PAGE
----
Call for Papers
Austrian Studies 23 (2015): Translation Austria
Foreign cultural influences, often communicated by way of translation, had an enormous impact on Austrian culture and often provided the catalyst for innovation. Conversely, Austrian literature, from Salten’s Bambi to Eva Menasse, has enjoyed considerable international success in translation. For the 2015 issue of Austrian Studies, a peer-reviewed yearbook published under the auspices of the Modern Languages Research Association, contributions are invited on the translational culture – defined in the broadest sense as any exchange across language barriers – in Austria and the Habsburg lands from the eighteenth century until today, and also on translations of Austrian writing into foreign languages. While literary translation will naturally form one focus of the proposed issue, contributions on non-literary materials, on factual and theoretical writing, on film (including practices of dubbing or subtitling) and on applied uses of language (including interpreting) are particularly welcome.
Potential contributors might consider (but are by no means restricted to)
- case studies of individual translations in either direction, of the factors that determine translational choices, and of the aim, impact or reception of individual translations;
- survey articles on periods, trends, translating schools or publishing houses particularly engaged in producing translated material;
- investigations of the environment in which translation took place, or political and cultural agendas pursued by and in translation;
- studies that investigate translation as dissemination; translation and anthologizing;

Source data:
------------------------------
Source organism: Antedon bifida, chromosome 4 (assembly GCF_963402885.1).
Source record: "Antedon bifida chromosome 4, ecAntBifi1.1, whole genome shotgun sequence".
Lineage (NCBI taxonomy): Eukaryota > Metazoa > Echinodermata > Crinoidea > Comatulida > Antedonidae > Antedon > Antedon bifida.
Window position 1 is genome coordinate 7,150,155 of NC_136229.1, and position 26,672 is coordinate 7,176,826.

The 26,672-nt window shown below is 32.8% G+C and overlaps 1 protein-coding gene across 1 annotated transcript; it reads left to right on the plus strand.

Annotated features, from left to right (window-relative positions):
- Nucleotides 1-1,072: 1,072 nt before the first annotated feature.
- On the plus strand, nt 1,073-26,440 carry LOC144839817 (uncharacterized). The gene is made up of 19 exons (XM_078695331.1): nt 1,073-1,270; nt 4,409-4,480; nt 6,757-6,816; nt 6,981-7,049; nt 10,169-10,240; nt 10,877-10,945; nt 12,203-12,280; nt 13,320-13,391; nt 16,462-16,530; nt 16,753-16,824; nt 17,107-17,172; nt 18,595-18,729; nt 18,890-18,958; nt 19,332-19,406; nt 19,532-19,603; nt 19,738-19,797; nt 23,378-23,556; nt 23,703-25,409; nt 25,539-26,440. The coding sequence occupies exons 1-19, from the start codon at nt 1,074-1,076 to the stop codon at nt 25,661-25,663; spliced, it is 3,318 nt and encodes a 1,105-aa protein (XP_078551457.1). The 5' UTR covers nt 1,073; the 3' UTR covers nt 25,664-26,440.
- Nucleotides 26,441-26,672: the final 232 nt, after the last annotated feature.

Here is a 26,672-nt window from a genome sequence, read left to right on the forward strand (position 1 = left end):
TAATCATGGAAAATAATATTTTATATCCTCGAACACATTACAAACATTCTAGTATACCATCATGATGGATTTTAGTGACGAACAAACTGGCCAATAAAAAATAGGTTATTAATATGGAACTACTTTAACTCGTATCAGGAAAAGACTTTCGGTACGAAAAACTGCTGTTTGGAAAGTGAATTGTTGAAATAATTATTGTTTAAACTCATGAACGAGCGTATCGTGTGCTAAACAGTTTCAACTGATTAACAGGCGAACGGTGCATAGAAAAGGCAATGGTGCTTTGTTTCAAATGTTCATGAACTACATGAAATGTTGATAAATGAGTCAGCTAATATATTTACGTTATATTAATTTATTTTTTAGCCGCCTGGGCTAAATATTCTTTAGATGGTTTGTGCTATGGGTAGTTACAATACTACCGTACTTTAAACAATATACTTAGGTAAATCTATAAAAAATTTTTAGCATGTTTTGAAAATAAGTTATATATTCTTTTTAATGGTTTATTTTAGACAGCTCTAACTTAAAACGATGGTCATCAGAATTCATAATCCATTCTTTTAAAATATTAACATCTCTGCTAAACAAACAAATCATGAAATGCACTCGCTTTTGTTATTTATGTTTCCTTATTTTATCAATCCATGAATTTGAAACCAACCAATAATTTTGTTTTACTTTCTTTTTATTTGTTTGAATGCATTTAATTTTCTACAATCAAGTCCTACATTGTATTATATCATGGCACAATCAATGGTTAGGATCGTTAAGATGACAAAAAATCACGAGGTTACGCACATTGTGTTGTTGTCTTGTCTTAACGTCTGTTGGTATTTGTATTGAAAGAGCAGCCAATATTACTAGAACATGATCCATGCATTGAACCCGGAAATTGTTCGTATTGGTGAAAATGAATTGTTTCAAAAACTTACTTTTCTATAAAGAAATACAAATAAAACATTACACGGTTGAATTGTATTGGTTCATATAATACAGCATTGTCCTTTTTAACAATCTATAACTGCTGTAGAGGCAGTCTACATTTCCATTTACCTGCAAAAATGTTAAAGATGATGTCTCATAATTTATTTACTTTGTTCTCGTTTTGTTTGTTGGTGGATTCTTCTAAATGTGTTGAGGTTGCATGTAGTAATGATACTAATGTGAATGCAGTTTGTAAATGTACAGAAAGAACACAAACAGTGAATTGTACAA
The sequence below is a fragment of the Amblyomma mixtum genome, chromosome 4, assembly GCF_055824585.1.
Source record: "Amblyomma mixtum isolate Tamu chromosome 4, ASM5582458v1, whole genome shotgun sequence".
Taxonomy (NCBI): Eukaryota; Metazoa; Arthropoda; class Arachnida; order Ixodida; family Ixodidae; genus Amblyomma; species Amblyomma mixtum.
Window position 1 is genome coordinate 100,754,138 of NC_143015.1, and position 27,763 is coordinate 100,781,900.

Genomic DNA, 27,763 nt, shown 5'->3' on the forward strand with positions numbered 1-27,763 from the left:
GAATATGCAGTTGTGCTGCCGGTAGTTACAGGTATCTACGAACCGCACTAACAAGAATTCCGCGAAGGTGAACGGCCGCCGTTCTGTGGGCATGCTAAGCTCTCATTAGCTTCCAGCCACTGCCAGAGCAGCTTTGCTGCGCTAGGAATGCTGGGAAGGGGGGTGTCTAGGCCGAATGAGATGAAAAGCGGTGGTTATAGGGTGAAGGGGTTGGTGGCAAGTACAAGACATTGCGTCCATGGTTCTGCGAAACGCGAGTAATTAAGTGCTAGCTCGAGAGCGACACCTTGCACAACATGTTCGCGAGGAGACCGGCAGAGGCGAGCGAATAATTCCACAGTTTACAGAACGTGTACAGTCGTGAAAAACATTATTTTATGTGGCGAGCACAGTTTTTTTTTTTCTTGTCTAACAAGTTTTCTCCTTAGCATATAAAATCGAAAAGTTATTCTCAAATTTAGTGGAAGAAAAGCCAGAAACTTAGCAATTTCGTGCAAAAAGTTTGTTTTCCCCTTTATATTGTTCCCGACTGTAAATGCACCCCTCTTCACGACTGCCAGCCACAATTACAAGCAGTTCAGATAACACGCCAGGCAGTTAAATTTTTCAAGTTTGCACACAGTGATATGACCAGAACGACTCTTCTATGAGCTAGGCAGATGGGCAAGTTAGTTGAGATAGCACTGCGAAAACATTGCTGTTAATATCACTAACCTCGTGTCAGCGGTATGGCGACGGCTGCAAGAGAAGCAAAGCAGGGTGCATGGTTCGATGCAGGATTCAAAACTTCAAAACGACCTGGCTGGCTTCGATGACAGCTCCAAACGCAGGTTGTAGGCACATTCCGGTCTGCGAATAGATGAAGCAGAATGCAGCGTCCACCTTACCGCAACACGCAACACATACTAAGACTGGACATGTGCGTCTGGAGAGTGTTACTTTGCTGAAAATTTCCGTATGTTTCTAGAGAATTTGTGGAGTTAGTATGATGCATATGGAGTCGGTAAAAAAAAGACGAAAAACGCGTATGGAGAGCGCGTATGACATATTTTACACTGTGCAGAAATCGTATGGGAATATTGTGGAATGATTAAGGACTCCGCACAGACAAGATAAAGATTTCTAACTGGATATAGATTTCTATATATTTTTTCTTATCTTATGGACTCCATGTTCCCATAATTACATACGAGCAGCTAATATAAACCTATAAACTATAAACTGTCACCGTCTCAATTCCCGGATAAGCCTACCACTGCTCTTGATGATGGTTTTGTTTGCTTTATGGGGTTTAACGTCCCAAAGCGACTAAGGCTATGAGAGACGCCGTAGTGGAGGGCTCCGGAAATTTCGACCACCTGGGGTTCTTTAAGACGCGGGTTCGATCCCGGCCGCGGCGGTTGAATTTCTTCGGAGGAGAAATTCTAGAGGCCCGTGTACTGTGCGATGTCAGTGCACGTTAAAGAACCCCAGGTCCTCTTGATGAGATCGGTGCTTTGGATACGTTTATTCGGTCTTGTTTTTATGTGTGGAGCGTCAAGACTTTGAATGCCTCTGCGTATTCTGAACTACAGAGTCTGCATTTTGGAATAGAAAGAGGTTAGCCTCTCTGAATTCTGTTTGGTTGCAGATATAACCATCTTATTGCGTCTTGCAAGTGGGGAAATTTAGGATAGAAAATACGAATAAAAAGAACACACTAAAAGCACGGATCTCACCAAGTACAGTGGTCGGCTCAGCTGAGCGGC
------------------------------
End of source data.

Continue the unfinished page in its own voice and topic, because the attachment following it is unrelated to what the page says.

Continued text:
studies of the theoretical discourse on translation by Austrian writers or by translators of / commentators on Austrian literature;
- studies investigating distinctly Austrian translation policies and practices;
- studies of translation between languages used inside the Habsburg Empire; studies on power relationships and asymmetries as manifest in translational practices;
- analyses of translations as examples of intercultural dynamics;
- case studies of ongoing, failed or uncompleted translation projects;
- studies of the influence of personal acquaintances or collaborations between authors and translators.
Please send an indication of interest, comprising of a provisional title and a very short proposal (not more than 150 words) to firstname.lastname@example.org by 1 May 2014. Deadline for submission of articles will be 15 November 2014 for publication in autumn 2015.
While studies on translations between languages other than German and English are welcome, they should be composed in such a way as to be accessible to readers with limited non-English language competence, and thus an English translation of all non-English quotations should be provided. Austrian Studies adheres to the MHRA style guidelines (www.mhra.org.uk).